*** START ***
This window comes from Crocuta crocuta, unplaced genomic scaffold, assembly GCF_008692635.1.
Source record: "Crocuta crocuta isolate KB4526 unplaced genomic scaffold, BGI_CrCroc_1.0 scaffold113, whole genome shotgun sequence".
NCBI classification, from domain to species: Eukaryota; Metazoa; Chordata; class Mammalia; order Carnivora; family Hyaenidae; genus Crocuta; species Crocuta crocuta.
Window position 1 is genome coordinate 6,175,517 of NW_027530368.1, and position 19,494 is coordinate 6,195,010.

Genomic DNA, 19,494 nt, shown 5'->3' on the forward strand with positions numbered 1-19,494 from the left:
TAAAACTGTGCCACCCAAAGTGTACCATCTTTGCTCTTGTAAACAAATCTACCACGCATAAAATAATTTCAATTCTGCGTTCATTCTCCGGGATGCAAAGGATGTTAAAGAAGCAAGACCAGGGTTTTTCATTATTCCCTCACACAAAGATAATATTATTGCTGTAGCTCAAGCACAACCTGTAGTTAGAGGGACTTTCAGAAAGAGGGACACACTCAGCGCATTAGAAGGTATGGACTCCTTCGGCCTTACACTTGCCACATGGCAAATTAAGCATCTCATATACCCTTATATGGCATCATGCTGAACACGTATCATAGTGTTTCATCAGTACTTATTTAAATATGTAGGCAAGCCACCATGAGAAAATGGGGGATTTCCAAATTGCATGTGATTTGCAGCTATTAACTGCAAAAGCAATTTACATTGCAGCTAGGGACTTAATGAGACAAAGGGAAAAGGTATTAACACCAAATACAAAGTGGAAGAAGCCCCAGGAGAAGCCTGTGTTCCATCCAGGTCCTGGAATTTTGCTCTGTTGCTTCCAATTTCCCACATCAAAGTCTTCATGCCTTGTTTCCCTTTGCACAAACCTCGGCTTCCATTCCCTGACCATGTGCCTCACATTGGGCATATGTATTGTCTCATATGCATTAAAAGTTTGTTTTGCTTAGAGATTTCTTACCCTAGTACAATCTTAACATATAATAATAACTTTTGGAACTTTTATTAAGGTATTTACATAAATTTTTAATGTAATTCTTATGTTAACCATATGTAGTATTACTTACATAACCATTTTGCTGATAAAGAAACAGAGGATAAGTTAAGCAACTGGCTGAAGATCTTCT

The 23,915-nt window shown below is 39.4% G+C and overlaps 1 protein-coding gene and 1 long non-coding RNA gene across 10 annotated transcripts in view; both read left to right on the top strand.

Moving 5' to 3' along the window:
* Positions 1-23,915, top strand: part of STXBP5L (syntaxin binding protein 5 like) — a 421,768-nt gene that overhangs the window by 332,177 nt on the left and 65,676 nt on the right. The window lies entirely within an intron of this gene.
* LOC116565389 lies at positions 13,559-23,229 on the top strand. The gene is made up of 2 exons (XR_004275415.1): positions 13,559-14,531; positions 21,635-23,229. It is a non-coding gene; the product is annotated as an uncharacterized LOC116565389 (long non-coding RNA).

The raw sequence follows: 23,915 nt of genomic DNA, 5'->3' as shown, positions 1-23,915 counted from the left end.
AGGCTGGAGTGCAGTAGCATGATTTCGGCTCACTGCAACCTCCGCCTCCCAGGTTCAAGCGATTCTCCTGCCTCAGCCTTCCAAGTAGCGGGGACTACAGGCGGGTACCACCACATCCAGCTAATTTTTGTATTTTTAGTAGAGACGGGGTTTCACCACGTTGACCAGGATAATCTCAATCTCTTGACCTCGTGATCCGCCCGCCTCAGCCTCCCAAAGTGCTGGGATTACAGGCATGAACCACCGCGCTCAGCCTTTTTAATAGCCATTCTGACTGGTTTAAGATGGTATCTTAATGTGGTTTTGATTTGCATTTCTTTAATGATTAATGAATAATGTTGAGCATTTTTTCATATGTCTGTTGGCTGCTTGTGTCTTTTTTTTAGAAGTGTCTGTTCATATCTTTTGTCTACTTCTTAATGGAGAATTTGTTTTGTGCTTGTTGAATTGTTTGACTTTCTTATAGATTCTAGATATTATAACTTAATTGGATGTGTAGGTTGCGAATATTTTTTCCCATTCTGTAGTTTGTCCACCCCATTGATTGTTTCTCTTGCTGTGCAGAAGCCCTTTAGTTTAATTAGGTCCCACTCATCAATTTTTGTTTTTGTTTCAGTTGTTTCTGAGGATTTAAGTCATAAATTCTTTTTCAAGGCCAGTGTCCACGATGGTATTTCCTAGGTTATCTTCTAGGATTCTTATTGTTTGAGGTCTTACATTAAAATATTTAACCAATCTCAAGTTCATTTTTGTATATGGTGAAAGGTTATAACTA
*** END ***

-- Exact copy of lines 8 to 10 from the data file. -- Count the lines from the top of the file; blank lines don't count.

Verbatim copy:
Moving 5' to 3' along the window:
* Positions 1-23,915, top strand: part of STXBP5L (syntaxin binding protein 5 like) — a 421,768-nt gene that overhangs the window by 332,177 nt on the left and 65,676 nt on the right. The window lies entirely within an intron of this gene.
* LOC116565389 lies at positions 13,559-23,229 on the top strand. The gene is made up of 2 exons (XR_004275415.1): positions 13,559-14,531; positions 21,635-23,229. It is a non-coding gene; the product is annotated as an uncharacterized LOC116565389 (long non-coding RNA).